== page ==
martes, 27 de agosto de 2013

Tumor Imaging Technique Tracks Responses to Cancer Therapies - National Institutes of Health (NIH)

Tumor Imaging Technique Tracks Responses to Cancer Therapies - National Institutes of Health (NIH)

Tumor Imaging Technique Tracks Responses to Cancer Therapies

Researchers have determined a new way to analyze MRI image data to assess blood vessels in cancer tumors. The technique may help identify patients who would benefit from certain therapies.
Left brain MRI shows larger area of color than the right.
Vessel architectural imaging of a brain tumor before (left) and after (right) 28 days of drug therapy. Image by the researchers. Courtesy of Nature Medicine.
Cancer occurs when abnormal cells grow out of control. Tumors can develop a network of new blood vessels in a process known as angiogenesis. This network supplies the tumor with nutrients and oxygen, enabling the tumor to keep growing and spreading.
Tumor blood vessels can be leaky and have erratic microstructures. This is a problem because drugs designed to attack the tumor’s cancerous cells aren’t able to travel through the vessels to reach their targets. A class of drugs used to improve survival in cancer, known as anti-angiogenic agents, work by preventing new blood vessel growth. They also restore existing blood vessel structures to prevent leakage and improve the effectiveness of certain therapies.
The only ways to assess blood vessel architecture are to take a biopsy—a surgical procedure that can harm patients and often can’t be repeated—or PET scanning, which provides limited information and exposes patients to a dose of radiation.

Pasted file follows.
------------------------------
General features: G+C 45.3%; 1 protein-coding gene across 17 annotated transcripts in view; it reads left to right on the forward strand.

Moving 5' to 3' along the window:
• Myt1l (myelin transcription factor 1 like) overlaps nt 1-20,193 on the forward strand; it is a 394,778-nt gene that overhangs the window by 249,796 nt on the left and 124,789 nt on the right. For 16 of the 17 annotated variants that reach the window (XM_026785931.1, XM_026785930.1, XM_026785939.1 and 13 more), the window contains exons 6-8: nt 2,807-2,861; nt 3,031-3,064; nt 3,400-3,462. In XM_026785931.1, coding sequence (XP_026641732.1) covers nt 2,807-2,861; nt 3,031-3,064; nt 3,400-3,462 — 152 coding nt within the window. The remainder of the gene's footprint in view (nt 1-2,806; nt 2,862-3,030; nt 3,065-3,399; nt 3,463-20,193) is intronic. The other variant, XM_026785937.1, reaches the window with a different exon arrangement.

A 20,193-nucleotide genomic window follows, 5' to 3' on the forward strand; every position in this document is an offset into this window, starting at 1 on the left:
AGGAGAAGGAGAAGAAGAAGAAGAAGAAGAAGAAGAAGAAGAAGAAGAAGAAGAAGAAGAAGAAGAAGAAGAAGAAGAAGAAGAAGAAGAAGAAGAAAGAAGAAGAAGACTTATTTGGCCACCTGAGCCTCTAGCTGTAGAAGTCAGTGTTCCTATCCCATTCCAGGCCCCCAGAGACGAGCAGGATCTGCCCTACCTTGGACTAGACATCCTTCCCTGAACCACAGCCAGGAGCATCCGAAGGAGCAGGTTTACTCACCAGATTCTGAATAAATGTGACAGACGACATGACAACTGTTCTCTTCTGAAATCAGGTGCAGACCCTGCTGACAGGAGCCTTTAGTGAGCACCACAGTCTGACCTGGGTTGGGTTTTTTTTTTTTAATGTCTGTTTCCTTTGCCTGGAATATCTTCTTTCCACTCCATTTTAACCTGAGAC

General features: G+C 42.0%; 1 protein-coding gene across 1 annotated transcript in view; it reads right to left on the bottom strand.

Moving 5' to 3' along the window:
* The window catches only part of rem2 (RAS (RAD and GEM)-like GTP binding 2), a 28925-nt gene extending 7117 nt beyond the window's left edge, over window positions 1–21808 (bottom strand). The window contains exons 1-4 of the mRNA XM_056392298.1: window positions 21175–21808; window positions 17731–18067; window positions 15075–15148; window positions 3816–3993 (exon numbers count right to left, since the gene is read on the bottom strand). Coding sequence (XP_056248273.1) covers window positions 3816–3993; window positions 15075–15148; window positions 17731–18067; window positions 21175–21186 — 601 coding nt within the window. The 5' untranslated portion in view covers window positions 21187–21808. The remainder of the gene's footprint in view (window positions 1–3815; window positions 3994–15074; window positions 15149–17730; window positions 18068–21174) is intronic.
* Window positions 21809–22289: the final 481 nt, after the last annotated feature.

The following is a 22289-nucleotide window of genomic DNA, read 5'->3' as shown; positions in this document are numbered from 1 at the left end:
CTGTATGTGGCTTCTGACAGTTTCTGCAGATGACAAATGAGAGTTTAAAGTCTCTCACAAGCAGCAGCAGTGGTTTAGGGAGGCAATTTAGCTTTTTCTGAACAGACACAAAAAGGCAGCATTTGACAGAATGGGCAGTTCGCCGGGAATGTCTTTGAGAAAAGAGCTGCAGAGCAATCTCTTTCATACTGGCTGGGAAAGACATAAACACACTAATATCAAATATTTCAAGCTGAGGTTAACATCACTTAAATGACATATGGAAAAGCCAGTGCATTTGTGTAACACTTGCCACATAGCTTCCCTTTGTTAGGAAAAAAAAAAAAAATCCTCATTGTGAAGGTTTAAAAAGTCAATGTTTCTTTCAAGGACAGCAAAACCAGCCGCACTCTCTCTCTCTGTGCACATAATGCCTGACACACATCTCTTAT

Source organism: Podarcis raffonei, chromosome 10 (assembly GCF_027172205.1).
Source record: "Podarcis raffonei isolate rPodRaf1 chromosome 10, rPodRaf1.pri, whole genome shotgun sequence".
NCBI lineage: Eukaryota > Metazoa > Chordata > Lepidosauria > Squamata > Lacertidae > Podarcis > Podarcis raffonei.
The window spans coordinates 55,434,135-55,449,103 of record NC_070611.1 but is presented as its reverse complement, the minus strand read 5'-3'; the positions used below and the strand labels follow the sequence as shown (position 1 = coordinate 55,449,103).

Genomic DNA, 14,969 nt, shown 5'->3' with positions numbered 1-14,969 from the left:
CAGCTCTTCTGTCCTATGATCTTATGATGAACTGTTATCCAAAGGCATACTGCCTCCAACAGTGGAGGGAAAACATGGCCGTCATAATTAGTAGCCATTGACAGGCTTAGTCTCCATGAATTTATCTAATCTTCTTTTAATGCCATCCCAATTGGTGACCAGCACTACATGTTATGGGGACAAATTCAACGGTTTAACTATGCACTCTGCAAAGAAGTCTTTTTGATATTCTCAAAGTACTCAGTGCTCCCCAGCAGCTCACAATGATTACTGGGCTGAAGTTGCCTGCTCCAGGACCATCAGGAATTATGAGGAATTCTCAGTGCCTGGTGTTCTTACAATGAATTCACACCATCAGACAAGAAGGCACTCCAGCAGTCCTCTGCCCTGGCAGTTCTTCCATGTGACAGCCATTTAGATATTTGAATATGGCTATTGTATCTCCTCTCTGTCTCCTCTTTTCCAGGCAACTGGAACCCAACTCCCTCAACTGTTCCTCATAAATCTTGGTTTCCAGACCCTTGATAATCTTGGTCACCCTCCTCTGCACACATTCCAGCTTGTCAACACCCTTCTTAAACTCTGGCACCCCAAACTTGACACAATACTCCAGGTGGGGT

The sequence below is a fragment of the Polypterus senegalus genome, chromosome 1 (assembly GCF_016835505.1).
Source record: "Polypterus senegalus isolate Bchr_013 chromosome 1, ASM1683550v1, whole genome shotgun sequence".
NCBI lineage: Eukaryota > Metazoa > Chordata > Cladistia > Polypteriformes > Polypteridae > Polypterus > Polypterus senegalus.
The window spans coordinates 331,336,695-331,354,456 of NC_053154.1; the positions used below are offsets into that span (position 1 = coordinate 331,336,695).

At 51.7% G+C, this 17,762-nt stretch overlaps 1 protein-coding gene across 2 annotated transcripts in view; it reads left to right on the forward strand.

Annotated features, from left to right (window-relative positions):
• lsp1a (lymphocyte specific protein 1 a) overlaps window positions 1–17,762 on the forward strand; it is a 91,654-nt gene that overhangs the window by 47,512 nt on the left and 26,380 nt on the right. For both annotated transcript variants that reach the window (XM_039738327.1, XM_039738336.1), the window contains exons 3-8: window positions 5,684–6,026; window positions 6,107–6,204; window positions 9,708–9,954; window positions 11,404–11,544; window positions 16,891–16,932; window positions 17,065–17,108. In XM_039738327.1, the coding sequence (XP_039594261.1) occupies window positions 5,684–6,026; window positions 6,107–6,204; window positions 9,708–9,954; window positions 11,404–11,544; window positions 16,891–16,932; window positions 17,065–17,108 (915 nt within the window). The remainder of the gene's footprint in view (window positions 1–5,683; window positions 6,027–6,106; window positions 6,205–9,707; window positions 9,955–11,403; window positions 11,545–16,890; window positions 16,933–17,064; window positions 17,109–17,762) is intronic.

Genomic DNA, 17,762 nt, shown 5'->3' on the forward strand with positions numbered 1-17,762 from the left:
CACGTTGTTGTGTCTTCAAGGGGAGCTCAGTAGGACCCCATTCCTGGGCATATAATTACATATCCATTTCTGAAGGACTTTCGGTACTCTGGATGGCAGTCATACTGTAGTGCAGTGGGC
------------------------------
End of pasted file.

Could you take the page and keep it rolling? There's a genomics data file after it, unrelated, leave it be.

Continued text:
To develop a better method, a team led by Drs. Kyrre Emblem and Gregory Sorensen of Massachusetts General Hospital examined data from MRI scans of tumors. This common technique is used to create detailed images of tissues in the body. Their work was funded in part by NIH’s National Cancer Institute (NCI) and National Center for Research Resources (NCRR). Results appeared online on August 18, 2013, in Nature Medicine.
Taking advantage of a previously overlooked feature of MRI scans, the scientists developed and tested a new way of analyzing MRI data, which they termed vessel architectural imaging (VAI). VAI involves a single MRI exam that takes less than 2 minutes and, in most cases, can safely be repeated many times.
To assess the clinical relevance of VAI, the researchers examined MRI images from 30 people with recurrent glioblastomas—fast-growing brain tumors. The patients had been treated in a clinical trial with cediranib, an anti-angiogenesis drug.
Based on VAI analysis, the team identified 10 people who responded to the drug, as evidenced by features such as better microcirculation and structure of the tumor vessels. These responses might lead to better delivery of therapies and thus better outcomes. The researchers also identified 12 people who didn’t respond to the drug based on the MRI data.
When they compared the 2 groups, the researchers found that the median overall survival time for the responders was 341 days, compared to 146 days for nonresponders—about 6 months longer. These preliminary results suggest that VAI may one day be used to identify people in whom the anti-angiogenic drug therapy improves the structure and function of the microcirculation and thus their outcome.
“One of the biggest problems in cancer today is that we do not know who will benefit from a particular drug. Since only about half the patients who receive a typical anti-cancer drug benefit and the others just suffer side effects, knowing whether or not a patient's tumor is responding to a drug can bring us one step closer to truly personalized medicine—tailoring therapies to the patients who will benefit and not wasting time and resources on treatments that will be ineffective,” Sorensen says.
—by Carol Torgan, Ph.D.

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Reference: Nat Med. 2013 Aug 18. doi: 10.1038/nm.3289. [Epub ahead of print]. PMID: 23955713.
Funding: NIH’s National Cancer Institute (NCI), National Center for Research Resources (NCRR), National Institute of Neurological Disorders and Stroke (NINDS), National Institute on Aging (NIA); SAIC-Frederick Inc.; Norwegian Research Council; South-Eastern Norway Regional Health Authority; Danish National Research Foundation; Ministry of Science, Innovation and Technology–Denmark; Sigrid Juselius Foundation; Instrumentarium Research Foundation; Academy of Finland; Paulo Foundation; Finnish Medical Foundation.

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